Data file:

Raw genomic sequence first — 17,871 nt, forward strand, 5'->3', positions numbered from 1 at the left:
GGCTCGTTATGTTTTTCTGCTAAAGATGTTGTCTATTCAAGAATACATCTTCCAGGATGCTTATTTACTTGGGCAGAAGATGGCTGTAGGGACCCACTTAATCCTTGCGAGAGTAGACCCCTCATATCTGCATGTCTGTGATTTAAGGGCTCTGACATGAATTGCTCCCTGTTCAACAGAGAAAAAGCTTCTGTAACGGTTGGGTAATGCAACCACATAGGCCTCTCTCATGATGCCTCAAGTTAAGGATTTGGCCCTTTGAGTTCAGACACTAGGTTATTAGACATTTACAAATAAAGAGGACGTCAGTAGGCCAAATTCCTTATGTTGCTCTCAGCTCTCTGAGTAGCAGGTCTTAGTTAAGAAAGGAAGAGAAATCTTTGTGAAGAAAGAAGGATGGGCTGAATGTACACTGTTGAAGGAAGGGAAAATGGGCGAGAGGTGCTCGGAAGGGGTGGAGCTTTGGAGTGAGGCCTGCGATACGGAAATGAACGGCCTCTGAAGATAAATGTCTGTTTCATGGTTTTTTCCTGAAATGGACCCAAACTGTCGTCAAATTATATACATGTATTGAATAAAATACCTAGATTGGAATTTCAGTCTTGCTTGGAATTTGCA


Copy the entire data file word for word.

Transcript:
Raw genomic sequence first — 17,871 nt, forward strand, 5'->3', positions numbered from 1 at the left:
GGCTCGTTATGTTTTTCTGCTAAAGATGTTGTCTATTCAAGAATACATCTTCCAGGATGCTTATTTACTTGGGCAGAAGATGGCTGTAGGGACCCACTTAATCCTTGCGAGAGTAGACCCCTCATATCTGCATGTCTGTGATTTAAGGGCTCTGACATGAATTGCTCCCTGTTCAACAGAGAAAAAGCTTCTGTAACGGTTGGGTAATGCAACCACATAGGCCTCTCTCATGATGCCTCAAGTTAAGGATTTGGCCCTTTGAGTTCAGACACTAGGTTATTAGACATTTACAAATAAAGAGGACGTCAGTAGGCCAAATTCCTTATGTTGCTCTCAGCTCTCTGAGTAGCAGGTCTTAGTTAAGAAAGGAAGAGAAATCTTTGTGAAGAAAGAAGGATGGGCTGAATGTACACTGTTGAAGGAAGGGAAAATGGGCGAGAGGTGCTCGGAAGGGGTGGAGCTTTGGAGTGAGGCCTGCGATACGGAAATGAACGGCCTCTGAAGATAAATGTCTGTTTCATGGTTTTTTCCTGAAATGGACCCAAACTGTCGTCAAATTATATACATGTATTGAATAAAATACCTAGATTGGAATTTCAGTCTTGCTTGGAATTTGCA